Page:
Day 44-Villadangos del Páramo to Villares de Órbigo

  • Distance today:                      8.8 mi
  • Distance Camino 2017:    320.5 mi

What a difference a day makes. We were beginning to have some negative feelings based on the walks before and after León.

But this morning, even though we were again walking along N-120, the Camino started out with a walk in the woods, then a little later, found some more trees that sheltered us a bit from the traffic noise and even took us by some blackberries.

Our breakfast stop in San Martin del Camino was also positive with a beautifully decorated albergue, very pleasant owner and monstrous cafe con leches and tostatas for only 3€ each… oh, and a spotless bathroom.

We didn’t consider walking on asphalt today because of the high level of Monday morning traffic. So we stuck to the path, which also was variably pleasant.

About 6 miles into our walk we came to Hospital del Órbigo (pop.1031), a lovely town with beautiful cobblestone and brick streets, well maintained buildings with colorfully filled window flower boxes especially in the old town section and perhaps the most impressive bridge we’ve seen.

We picked a bar with a good vantage point and stopped for an OJ while we admired the bridge.

The impressive 13th century Gothic bridge over the Río Órbigo is the site of a legendary medieval jousting competition. Don Suero de Quiñones, a wealthy Leonese knight, was rejected by the woman he loved. In his heartbreak, he locked his neck in an iron collar and swore he would not take it off until he had defeated 300 knights in jousting. The call went out, and knights from all over the kingdom came in the Holy Year of 1434. Quiñones succeeded in his quest, freeing him from the torment of love. He took off the collar and made a pilgrimage to Santiago where he left a bejeweled bracelet, which can still be seen in the cathedral museum. The bridge became known as El Paso Honroso “the Honorable Pass.”

We returned to the Camino and as we walked out of town we were engulfed by 20-30 apparent tourists.

How could we tell? Well, they all were wearing clean, unwrinkled clothing. The men’s shirts and women’s blouses were colorful, smart casual at the least, their shoes were not dusty and they all had nice, new small day packs.

Jim surveiled (profiled) the group, identified and walked alongside the leader and opened a conversation. The leader was Alberto, an Italian, and the group was traveling by bus, walking sections of the Camino that held particular interest for the group. The were traveling for 30 days, had begun in Roncesvalles, skipped the entire meseta and were eventually targeting Santiago. Countries represented in the group were Italy, Great Britain, USA, Spain, Japan and China. When Alberto heard we were from South Carolina he immediately was concerned about our home and family due to Hurricanes Irma. We assured him that we were in contact with family and all were safe.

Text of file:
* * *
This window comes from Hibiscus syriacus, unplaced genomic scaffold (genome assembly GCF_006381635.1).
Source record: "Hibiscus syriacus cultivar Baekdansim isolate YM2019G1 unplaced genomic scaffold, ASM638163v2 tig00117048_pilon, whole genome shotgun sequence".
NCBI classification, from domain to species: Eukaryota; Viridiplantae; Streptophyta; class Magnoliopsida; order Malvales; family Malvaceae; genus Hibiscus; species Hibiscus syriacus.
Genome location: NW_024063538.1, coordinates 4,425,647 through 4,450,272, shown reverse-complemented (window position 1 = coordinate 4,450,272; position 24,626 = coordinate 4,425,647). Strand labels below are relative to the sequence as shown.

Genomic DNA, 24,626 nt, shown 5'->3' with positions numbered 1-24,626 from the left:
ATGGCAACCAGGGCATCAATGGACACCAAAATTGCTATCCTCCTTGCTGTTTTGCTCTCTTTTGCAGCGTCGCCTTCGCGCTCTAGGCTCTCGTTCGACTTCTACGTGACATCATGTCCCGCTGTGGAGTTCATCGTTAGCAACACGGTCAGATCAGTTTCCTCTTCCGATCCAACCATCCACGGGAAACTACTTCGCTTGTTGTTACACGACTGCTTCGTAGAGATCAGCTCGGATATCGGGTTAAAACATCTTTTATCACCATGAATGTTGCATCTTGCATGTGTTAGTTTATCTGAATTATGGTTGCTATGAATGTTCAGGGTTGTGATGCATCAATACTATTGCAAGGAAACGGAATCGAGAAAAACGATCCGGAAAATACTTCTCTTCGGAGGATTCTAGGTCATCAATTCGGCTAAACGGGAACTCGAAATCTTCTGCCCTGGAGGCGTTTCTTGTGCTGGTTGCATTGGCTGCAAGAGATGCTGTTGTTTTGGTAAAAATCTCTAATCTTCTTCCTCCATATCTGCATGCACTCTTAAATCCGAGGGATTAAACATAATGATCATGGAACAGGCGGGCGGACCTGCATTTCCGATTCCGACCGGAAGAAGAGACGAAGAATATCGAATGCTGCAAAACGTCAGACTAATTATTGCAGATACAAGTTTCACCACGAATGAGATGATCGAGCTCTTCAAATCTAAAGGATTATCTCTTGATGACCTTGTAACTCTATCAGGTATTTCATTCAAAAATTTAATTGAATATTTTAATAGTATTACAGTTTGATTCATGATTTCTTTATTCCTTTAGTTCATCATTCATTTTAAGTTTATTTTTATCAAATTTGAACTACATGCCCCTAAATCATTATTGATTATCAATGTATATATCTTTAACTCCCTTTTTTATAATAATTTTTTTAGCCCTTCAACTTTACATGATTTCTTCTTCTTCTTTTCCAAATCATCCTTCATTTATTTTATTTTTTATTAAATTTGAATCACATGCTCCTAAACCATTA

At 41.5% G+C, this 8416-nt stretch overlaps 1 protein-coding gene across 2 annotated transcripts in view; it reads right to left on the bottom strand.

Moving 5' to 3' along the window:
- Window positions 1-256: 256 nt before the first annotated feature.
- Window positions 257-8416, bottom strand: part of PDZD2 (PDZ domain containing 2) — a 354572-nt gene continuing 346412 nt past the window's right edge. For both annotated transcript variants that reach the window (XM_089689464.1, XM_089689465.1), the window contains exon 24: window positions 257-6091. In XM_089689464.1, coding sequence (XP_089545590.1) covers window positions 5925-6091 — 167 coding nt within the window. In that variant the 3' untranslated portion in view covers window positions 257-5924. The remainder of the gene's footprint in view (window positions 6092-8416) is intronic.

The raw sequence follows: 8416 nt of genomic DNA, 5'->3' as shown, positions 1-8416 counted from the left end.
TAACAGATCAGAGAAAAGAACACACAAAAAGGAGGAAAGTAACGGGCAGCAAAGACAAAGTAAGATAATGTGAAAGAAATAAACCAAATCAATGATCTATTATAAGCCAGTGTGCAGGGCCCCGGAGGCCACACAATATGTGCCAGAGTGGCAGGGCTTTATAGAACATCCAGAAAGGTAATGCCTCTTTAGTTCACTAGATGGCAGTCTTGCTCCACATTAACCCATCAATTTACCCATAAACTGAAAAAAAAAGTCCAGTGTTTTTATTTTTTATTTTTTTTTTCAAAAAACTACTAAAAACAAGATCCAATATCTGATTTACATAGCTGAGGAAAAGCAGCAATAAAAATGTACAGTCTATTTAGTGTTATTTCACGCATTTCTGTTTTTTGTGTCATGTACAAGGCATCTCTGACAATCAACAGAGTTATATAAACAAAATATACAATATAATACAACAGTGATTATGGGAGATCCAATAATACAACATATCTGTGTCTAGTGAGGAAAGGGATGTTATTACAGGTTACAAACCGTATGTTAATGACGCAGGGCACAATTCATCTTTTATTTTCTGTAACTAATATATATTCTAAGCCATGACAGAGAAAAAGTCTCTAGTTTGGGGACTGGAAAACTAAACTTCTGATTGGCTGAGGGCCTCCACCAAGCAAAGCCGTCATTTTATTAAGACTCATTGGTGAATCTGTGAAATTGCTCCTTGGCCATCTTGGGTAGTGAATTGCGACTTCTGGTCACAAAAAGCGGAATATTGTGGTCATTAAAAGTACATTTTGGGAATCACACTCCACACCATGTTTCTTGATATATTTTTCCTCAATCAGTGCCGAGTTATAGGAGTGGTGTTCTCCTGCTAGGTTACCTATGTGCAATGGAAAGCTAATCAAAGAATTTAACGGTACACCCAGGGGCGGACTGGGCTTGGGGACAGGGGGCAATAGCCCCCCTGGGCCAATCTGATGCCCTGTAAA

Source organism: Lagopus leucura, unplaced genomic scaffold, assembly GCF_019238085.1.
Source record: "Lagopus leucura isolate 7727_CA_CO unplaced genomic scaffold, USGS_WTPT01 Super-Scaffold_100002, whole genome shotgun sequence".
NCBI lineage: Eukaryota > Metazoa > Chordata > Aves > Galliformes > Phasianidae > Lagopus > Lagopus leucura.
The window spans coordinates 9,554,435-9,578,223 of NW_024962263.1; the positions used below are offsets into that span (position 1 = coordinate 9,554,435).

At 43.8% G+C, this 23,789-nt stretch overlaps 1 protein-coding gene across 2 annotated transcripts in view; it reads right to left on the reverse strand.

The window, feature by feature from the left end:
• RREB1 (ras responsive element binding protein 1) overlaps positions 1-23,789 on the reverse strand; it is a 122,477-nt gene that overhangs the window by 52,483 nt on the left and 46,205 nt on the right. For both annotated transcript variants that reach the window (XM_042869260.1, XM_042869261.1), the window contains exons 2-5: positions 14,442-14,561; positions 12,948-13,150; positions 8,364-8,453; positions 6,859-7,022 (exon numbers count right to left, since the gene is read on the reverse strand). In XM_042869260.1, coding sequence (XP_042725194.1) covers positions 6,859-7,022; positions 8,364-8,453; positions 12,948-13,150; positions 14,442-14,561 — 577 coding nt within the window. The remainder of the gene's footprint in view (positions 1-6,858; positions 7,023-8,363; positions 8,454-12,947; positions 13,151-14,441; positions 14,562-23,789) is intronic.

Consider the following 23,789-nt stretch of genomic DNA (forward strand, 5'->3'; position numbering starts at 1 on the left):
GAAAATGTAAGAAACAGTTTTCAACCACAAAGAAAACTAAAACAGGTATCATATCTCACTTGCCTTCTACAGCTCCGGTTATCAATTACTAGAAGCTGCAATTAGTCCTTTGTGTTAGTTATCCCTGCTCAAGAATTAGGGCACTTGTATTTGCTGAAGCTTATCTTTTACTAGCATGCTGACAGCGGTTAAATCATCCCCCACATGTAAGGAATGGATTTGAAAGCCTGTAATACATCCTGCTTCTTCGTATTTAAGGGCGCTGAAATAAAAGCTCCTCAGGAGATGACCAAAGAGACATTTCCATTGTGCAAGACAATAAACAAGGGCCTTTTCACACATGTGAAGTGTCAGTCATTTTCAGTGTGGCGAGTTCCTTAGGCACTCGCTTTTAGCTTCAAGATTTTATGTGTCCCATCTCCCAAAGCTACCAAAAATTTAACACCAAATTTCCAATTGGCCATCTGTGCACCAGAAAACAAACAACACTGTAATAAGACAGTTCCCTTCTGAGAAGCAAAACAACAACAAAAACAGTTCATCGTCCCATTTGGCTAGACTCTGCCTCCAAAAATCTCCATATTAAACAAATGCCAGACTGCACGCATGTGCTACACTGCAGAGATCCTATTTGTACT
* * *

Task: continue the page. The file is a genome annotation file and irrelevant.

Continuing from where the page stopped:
He wished us “Buen Camino” and the group continued on as we reached Villares de Órbigo and stopped at the Albergue Villares de Órbigo (25€) for the night.

We occupy the only habitacion doble in the albergue. It has two bathrooms, men’s and womens with WC, showers and sinks.

Shortly after we arrived, checked in and began our chores, we met Ken, a retired Lutheran Minister from St Marks church in Williamsport, Pa! This is his second Camino and like us, he is going the full 500 miles this time after doing the Camino in parts his first time.

The albergue has a communal kitchen and so we shopped at the village “supermarket” for canned tuna, baguette, olives and mayonnaise and fixed our own tuna bocadillos for lunch. We also bought a large melon, which we shared with the other pilgrims in the albergue.

The albergue also has a centrifuge. Why? To ring out hand washed clothes. And it really works! Jim washed several items, used every muscle in his upper body to squeeze the water out and then got another pint of water out with the centrifuge. Needless to say, the clothes were dry in less than an hour.

Our pilgrim dinner was prepared by our hostess and albergue owner, Christine, originally from Belgium. We had a nice pumpkin squash soup, a mixed salad, delicious tortillas and rice pudding for dessert… and delightful interaction with fellow pilgrims.


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